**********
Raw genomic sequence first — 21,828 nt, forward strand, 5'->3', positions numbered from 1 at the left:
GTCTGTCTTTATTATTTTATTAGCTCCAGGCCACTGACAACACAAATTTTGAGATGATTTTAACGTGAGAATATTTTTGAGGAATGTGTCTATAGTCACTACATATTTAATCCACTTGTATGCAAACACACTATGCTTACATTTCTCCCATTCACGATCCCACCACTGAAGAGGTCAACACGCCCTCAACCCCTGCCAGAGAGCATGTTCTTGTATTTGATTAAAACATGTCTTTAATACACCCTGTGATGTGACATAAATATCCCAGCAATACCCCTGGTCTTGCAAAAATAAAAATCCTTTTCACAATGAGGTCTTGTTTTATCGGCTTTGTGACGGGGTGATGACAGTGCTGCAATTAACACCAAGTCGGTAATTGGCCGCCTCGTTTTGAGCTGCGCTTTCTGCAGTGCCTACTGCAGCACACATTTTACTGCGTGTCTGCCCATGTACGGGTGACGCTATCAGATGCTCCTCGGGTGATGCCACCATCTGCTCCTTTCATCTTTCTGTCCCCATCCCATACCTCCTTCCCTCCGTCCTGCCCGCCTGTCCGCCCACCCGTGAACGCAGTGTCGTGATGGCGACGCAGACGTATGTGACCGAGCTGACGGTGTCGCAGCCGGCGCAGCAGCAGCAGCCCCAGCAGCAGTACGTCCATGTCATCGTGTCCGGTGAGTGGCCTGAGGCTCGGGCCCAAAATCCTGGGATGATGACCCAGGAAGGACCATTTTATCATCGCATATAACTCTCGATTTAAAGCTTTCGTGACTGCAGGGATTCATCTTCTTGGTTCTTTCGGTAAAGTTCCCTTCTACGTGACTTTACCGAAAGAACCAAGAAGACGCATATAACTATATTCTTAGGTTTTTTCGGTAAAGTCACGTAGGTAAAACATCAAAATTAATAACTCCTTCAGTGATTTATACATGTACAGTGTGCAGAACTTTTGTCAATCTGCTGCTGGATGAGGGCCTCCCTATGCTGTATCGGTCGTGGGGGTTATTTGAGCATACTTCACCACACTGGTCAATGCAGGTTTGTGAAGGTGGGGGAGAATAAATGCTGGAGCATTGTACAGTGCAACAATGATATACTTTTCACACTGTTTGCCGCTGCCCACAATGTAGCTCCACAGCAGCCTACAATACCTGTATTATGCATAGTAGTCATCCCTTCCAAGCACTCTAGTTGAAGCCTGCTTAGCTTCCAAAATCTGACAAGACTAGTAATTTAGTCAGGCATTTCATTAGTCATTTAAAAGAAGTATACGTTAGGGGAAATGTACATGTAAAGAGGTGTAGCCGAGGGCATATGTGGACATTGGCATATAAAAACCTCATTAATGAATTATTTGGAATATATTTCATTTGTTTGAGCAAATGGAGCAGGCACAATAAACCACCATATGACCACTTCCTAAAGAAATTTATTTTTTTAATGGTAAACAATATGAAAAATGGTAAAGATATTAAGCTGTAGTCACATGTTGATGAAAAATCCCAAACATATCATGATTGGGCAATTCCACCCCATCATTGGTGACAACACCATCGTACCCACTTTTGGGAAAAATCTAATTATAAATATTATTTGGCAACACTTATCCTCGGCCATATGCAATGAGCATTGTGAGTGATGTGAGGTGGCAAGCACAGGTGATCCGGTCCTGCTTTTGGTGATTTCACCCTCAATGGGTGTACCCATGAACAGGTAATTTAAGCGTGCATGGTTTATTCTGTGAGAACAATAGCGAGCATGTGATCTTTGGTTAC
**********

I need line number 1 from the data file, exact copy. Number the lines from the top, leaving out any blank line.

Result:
Raw genomic sequence first — 21,828 nt, forward strand, 5'->3', positions numbered from 1 at the left: